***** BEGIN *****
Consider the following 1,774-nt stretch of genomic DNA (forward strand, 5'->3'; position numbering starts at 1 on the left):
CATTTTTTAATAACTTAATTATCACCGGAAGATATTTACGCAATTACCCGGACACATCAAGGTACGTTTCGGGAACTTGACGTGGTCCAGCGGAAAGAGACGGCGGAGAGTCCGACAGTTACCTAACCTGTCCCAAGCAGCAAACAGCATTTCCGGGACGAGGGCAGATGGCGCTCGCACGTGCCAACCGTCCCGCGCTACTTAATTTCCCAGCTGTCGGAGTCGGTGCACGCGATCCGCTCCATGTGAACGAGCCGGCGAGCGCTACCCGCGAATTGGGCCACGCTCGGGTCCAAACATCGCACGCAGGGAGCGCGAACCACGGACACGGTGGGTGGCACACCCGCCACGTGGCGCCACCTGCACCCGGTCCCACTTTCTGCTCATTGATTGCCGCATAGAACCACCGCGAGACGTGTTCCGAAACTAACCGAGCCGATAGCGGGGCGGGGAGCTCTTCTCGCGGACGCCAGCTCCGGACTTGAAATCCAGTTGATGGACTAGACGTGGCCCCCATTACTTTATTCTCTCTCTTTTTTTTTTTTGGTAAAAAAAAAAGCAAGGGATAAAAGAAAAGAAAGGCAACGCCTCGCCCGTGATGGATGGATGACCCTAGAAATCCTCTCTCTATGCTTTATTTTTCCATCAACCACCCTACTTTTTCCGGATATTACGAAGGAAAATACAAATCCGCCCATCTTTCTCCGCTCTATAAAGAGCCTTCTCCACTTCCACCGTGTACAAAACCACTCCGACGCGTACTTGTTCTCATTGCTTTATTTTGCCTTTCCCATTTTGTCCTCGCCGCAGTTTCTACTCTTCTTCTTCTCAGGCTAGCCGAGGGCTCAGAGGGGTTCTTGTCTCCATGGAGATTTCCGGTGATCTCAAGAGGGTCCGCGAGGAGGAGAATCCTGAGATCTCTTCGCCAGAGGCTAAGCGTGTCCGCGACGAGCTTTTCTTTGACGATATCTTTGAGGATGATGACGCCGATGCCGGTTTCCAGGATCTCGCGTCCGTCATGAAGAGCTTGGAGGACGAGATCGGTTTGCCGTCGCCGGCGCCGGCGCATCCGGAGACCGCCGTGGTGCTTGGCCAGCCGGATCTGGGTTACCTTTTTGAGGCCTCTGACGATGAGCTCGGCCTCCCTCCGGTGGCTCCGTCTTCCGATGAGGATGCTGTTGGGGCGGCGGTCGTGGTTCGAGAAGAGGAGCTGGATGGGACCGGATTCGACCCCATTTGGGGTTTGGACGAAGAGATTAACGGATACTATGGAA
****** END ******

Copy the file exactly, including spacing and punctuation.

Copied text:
Consider the following 1,774-nt stretch of genomic DNA (forward strand, 5'->3'; position numbering starts at 1 on the left):
CATTTTTTAATAACTTAATTATCACCGGAAGATATTTACGCAATTACCCGGACACATCAAGGTACGTTTCGGGAACTTGACGTGGTCCAGCGGAAAGAGACGGCGGAGAGTCCGACAGTTACCTAACCTGTCCCAAGCAGCAAACAGCATTTCCGGGACGAGGGCAGATGGCGCTCGCACGTGCCAACCGTCCCGCGCTACTTAATTTCCCAGCTGTCGGAGTCGGTGCACGCGATCCGCTCCATGTGAACGAGCCGGCGAGCGCTACCCGCGAATTGGGCCACGCTCGGGTCCAAACATCGCACGCAGGGAGCGCGAACCACGGACACGGTGGGTGGCACACCCGCCACGTGGCGCCACCTGCACCCGGTCCCACTTTCTGCTCATTGATTGCCGCATAGAACCACCGCGAGACGTGTTCCGAAACTAACCGAGCCGATAGCGGGGCGGGGAGCTCTTCTCGCGGACGCCAGCTCCGGACTTGAAATCCAGTTGATGGACTAGACGTGGCCCCCATTACTTTATTCTCTCTCTTTTTTTTTTTTGGTAAAAAAAAAAGCAAGGGATAAAAGAAAAGAAAGGCAACGCCTCGCCCGTGATGGATGGATGACCCTAGAAATCCTCTCTCTATGCTTTATTTTTCCATCAACCACCCTACTTTTTCCGGATATTACGAAGGAAAATACAAATCCGCCCATCTTTCTCCGCTCTATAAAGAGCCTTCTCCACTTCCACCGTGTACAAAACCACTCCGACGCGTACTTGTTCTCATTGCTTTATTTTGCCTTTCCCATTTTGTCCTCGCCGCAGTTTCTACTCTTCTTCTTCTCAGGCTAGCCGAGGGCTCAGAGGGGTTCTTGTCTCCATGGAGATTTCCGGTGATCTCAAGAGGGTCCGCGAGGAGGAGAATCCTGAGATCTCTTCGCCAGAGGCTAAGCGTGTCCGCGACGAGCTTTTCTTTGACGATATCTTTGAGGATGATGACGCCGATGCCGGTTTCCAGGATCTCGCGTCCGTCATGAAGAGCTTGGAGGACGAGATCGGTTTGCCGTCGCCGGCGCCGGCGCATCCGGAGACCGCCGTGGTGCTTGGCCAGCCGGATCTGGGTTACCTTTTTGAGGCCTCTGACGATGAGCTCGGCCTCCCTCCGGTGGCTCCGTCTTCCGATGAGGATGCTGTTGGGGCGGCGGTCGTGGTTCGAGAAGAGGAGCTGGATGGGACCGGATTCGACCCCATTTGGGGTTTGGACGAAGAGATTAACGGATACTATGGAA